City Painters in the Burgundian Netherlands

City Painters in the Burgundian Netherlands 

By Jacob Wisse
Brepols, 2009
ISBN: 978-2-503-51231-0

Around 1400 a new official position was created for artists in several major centers in the southern Netherlands, i.e. Antwerp, Louvain, Malines. Appointed by the municipal government, these city painters (called stadsmeester schilders) were paid an annual salary and provided with the benefits and title of civic office. Their primary responsibility was to organize and decorate an annual procession known as the ommegang. While this role continued uninterruptedly for the next one hundred years, for at least two painters — Rogier van der Weyden in Brussels and Dieric Bouts in Louvain – the position was altered to encompass different and apparently more ambitious artistic goals. Drawing on extensive firsthand documentation from municipal accounts and records, this book reconstructs the origins and development of the official city painter over the course of the fifteenth century. At the same time, it addresses the changing status of artists during this period and examines civic patronage as an impetus for generating new artistic goals in the Burgundian Netherlands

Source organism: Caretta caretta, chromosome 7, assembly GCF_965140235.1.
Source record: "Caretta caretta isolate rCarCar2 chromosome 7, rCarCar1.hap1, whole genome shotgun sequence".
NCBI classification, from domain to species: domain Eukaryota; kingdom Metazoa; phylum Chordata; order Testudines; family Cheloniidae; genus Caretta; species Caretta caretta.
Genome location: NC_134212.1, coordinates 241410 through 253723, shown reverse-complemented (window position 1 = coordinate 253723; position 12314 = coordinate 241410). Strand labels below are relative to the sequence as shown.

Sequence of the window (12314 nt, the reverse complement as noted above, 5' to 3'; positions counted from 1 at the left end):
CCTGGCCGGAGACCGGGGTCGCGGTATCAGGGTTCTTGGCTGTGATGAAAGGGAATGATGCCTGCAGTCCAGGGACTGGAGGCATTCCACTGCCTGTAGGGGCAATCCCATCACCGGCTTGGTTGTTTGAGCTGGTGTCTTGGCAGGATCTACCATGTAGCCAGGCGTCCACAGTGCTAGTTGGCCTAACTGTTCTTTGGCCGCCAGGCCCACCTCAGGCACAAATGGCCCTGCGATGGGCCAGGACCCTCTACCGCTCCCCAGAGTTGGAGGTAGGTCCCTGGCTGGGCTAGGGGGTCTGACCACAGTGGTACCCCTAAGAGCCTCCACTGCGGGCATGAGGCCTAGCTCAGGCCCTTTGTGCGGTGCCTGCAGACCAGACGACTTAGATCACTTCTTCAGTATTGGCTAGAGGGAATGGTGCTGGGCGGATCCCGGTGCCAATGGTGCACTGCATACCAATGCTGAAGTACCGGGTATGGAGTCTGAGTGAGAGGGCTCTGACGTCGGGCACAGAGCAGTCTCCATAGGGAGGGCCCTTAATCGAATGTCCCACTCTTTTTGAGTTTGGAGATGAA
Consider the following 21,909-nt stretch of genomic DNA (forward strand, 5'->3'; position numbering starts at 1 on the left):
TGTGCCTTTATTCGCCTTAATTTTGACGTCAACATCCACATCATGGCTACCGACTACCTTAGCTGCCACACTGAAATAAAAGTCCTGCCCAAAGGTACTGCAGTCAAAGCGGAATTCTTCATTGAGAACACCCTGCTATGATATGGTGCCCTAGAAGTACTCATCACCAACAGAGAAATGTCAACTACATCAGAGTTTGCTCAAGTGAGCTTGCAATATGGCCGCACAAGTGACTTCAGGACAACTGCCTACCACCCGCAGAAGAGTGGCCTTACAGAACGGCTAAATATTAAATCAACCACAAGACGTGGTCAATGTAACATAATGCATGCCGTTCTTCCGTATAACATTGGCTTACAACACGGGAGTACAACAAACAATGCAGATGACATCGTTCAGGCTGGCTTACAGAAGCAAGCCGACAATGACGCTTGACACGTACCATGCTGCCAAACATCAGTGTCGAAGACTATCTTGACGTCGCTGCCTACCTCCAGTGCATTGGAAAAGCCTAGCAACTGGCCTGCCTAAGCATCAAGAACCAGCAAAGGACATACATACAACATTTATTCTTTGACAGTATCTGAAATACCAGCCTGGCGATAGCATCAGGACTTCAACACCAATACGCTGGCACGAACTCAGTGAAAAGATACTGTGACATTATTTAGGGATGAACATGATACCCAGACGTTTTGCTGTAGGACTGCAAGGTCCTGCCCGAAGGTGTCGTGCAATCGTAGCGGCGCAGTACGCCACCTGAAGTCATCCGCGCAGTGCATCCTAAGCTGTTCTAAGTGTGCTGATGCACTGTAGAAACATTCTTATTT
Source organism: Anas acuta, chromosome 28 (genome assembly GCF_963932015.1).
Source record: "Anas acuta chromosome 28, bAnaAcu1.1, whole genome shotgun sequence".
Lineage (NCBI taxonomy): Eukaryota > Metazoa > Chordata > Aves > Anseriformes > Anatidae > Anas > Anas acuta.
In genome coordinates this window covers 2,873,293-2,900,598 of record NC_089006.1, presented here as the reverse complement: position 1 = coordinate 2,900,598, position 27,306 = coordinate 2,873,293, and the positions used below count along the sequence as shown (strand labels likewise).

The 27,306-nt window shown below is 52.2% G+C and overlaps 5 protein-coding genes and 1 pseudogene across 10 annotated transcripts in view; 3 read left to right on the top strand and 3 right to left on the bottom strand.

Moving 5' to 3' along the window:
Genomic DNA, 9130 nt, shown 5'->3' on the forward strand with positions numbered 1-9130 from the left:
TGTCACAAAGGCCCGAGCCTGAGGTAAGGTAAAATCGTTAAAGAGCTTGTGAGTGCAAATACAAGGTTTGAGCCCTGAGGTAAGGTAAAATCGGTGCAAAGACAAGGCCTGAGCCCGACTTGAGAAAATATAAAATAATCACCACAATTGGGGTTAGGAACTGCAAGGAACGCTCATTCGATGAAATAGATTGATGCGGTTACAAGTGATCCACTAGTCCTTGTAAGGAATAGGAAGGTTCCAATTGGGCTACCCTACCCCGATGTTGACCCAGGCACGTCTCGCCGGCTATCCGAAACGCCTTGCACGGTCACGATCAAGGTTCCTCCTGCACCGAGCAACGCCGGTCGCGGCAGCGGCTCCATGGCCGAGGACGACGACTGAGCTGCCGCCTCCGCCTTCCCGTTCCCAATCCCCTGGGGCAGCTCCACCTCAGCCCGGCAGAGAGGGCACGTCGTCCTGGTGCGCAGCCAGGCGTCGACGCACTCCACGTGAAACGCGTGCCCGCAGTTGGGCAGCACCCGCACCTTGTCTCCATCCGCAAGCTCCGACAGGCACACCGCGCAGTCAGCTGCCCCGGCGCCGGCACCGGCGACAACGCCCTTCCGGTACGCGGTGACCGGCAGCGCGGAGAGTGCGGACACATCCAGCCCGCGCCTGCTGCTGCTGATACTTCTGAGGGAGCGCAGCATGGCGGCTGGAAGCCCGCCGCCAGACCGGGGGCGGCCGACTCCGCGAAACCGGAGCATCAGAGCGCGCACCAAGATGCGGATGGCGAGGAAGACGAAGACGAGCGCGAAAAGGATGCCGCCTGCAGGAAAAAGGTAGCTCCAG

Yeshiva University Museum Appoints Wisse as New Director

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